By Angela and Dante Puorro
Our daughter was diagnosed with hypohydrotic ectodermal dysplasia at the age of 19 months. She was born without teeth, sparse hair and underdeveloped sweat glands. I still remember the day vividly.
It was six years ago, at 3 o’clock in the afternoon on the Friday before Labor Day. Ava’s pediatric dentist introduced us to the term “ectodermal dysplasia.” The dentist told me to go home and call her pediatrician immediately to get more information while she did her own research. I did just that.
The pediatrician’s office wanted nothing to do with me. They dismissed me by saying that what I needed was a consultation and that the doctors already left for the long weekend.
I begged the woman on the phone to just have one of the doctors call me and discuss what was going on with our daughter. She told me that wasn’t what I needed and proceeded to try and set up an appointment for the following Tuesday.
Feeling helpless, desperate and mentally drained, I hung up and Googled the term. It was a horrifying moment in our lives. To hear your child isn’t “perfect” is heart wrenching and then to top it off, the internet listed ALL of the problems associated with ectodermal dysplasias.
That was the moment when everything went blurry. “Oh my God, is our child going to go deaf, blind…? ” We had a dentist who didn’t have any information, and a pediatrician who wouldn’t even give us a call back.
With further internet research, we found the National Foundation for Ectodermal Dysplasias. We immediately reached out and contacted them on the website.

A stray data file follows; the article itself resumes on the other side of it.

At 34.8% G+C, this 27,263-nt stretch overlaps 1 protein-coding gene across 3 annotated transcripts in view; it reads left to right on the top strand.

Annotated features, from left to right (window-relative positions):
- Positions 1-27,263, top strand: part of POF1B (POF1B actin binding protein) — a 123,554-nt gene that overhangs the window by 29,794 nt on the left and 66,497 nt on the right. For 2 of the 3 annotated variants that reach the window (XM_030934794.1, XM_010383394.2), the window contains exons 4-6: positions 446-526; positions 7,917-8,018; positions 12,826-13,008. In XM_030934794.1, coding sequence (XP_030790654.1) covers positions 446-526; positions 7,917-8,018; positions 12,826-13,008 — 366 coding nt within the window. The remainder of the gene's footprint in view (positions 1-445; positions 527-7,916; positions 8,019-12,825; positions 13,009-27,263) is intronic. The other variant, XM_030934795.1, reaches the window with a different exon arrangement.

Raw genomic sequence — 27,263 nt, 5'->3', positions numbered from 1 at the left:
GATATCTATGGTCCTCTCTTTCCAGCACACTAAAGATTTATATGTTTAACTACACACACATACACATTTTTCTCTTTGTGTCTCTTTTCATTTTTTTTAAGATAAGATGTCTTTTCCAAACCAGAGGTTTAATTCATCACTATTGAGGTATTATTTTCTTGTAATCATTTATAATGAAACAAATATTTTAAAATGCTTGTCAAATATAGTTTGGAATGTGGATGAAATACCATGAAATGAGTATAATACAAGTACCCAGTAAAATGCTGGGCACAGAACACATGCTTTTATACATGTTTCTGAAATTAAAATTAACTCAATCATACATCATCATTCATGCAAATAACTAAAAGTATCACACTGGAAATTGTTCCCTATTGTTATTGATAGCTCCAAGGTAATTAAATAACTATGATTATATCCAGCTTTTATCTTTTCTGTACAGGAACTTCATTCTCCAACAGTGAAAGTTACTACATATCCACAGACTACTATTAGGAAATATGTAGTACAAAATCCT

A liaison called us back in 15 minutes! She put our minds at ease with great information and had much knowledge on the genetic disorders. She then told us her story.
That was the moment we realized we had a new family to turn to.
As we continued on our journey with our daughter we were made aware of the lack of insurance cooperation. The cost of her dentures was offensive. Insurance would not cover them at all.
We sent them x-rays, letters from the dentist explaining her disorder, blood work confirming the genetic disorder. You name it, we did it. Still, not a penny is paid by our insurance. We were informed that if our child’s teeth were rotting and needed to be pulled, then and only then would they cover her dentures.
That was when my husband and I decided we needed to do something about it. We are very blessed that we are able to provide dentures for our daughter but what about other families?
The thought of anyone going through life without necessities like dentures all because insurance is failing them, was extremely difficult to swallow.
We hold the fundraiser “Animals for Ava” to give back to the NFED. Everything they have done for our family is genuine. Now it is our turn to pay it forward.
From the bottom of our hearts, thank you, NFED.
Editor’s Note: Are you interested in hosting a fundraiser to benefit the NFED? Contact the office at NFED 618-566-2020 to start planning your fundraiser. You can also learn more on our website .
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